Cosmetic chemists are being constantly bombarded by raw material suppliers promising the latest and greatest new chemistry. As each and every supplier greets us, they inform us that they have the answer to our formulation needs. A good formulator will listen intently, ask the right questions, try to understand the chemistry of the material and its benefits and drawbacks (a material will always have both), see if it really offers something they can use, and ultimately integrate it into their existing bag of tricks. All too often we are swayed by the “cuteness” and glamour of a new material and forget our old friends. What I urge you to do is not forget those materials that have worked for you in the past.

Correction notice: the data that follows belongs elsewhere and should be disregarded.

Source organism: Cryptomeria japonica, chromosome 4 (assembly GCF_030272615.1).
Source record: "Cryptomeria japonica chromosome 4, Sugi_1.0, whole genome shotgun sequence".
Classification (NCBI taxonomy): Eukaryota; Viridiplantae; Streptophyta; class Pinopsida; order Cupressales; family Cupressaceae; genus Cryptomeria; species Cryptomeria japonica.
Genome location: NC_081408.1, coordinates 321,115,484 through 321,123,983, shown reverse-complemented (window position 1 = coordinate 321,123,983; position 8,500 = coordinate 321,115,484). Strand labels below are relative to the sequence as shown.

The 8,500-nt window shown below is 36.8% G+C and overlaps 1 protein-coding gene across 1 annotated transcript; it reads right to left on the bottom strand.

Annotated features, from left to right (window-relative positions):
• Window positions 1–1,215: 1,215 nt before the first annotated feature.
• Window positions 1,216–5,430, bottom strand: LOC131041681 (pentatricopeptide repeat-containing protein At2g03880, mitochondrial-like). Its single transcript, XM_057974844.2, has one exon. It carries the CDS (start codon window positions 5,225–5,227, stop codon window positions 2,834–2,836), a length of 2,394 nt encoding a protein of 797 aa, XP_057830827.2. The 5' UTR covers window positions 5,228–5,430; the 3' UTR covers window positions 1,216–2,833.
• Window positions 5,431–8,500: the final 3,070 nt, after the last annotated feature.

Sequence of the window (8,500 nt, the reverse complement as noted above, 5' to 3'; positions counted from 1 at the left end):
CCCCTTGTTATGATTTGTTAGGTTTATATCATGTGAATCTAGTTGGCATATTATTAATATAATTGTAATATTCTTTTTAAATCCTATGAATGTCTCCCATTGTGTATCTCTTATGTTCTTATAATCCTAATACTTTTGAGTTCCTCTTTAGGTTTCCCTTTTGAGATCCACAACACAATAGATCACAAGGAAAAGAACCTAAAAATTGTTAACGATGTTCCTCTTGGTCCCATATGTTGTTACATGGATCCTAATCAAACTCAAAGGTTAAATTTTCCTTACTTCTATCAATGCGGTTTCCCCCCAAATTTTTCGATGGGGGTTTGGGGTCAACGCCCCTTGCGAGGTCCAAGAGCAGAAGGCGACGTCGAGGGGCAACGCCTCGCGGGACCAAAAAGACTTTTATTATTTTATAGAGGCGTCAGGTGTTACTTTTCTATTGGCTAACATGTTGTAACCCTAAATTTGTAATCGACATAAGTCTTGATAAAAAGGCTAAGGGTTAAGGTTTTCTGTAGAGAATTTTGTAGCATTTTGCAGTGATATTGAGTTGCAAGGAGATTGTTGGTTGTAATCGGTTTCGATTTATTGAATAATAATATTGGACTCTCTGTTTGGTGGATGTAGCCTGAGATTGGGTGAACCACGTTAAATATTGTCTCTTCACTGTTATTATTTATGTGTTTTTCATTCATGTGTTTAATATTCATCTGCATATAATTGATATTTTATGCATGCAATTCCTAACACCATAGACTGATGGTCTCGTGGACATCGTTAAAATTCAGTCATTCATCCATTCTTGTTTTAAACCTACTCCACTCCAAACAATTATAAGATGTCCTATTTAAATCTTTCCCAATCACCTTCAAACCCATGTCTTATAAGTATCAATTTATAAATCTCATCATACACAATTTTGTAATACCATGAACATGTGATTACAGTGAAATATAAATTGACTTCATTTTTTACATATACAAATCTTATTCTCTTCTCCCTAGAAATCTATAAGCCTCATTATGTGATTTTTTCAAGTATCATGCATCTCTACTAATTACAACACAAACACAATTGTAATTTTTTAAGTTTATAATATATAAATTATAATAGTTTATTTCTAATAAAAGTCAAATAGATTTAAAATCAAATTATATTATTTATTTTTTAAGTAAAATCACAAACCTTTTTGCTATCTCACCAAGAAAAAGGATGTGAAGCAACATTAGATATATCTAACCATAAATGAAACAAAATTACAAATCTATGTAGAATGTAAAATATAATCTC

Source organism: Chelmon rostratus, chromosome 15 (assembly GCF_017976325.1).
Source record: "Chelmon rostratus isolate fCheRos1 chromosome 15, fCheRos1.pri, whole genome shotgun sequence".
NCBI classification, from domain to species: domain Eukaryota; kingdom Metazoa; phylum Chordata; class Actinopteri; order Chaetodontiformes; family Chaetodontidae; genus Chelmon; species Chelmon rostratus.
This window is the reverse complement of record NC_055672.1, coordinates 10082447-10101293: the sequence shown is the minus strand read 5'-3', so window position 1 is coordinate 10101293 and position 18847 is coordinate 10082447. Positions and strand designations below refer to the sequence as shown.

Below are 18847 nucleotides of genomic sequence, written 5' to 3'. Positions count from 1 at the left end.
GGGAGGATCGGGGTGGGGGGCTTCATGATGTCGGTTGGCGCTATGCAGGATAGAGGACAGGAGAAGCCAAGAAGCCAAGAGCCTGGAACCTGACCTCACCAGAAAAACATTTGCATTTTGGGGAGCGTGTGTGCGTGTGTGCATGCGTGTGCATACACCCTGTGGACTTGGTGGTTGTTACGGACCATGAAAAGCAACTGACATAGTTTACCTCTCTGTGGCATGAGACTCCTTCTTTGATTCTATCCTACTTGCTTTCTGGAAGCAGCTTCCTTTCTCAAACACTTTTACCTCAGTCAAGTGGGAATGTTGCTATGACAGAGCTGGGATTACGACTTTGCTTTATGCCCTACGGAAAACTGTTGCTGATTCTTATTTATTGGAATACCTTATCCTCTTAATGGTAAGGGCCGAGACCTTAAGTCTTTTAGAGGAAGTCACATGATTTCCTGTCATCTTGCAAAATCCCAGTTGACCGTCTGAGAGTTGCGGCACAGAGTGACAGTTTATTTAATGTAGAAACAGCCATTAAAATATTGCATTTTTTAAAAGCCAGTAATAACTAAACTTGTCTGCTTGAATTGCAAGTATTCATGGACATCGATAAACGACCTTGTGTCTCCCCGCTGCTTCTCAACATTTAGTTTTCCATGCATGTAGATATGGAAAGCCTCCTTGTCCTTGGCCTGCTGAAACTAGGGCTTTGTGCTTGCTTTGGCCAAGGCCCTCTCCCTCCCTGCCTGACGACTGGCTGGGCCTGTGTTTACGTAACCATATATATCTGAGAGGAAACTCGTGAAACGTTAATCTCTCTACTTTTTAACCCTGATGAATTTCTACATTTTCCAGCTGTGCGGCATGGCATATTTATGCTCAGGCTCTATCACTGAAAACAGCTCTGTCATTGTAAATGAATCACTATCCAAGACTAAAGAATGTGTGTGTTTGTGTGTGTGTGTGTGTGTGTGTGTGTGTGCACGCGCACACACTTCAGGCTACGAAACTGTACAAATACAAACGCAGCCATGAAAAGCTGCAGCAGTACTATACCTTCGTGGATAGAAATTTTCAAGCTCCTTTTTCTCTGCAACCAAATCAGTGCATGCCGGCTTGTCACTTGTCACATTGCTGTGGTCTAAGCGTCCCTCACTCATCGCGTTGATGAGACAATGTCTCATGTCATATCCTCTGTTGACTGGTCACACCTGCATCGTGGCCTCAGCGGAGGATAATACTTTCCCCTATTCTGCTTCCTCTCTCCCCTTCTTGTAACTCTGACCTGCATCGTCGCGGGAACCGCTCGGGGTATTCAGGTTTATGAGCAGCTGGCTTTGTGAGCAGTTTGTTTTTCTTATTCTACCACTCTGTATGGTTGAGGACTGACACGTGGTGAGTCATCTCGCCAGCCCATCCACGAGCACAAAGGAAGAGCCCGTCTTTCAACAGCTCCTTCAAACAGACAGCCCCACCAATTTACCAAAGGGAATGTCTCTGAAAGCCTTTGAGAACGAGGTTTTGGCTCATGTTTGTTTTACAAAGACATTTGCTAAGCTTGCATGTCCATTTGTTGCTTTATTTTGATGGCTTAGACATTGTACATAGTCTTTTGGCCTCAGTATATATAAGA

Before we take a step backward to explore the positives (and negatives) of “soap emulsifiers,” let me encourage you once again to explore new raw materials; only by exploration can we raise our fine art and science of cosmetic formulation to new heights. Soap has been around for a very long time and was being made in Babylon as early as 2800BC, but probably used only for washing garments. Pliny the Elder (7BC–53AD) mentioned that soap was produced from tallow and beech ashes by the Phoenicians in 600BC.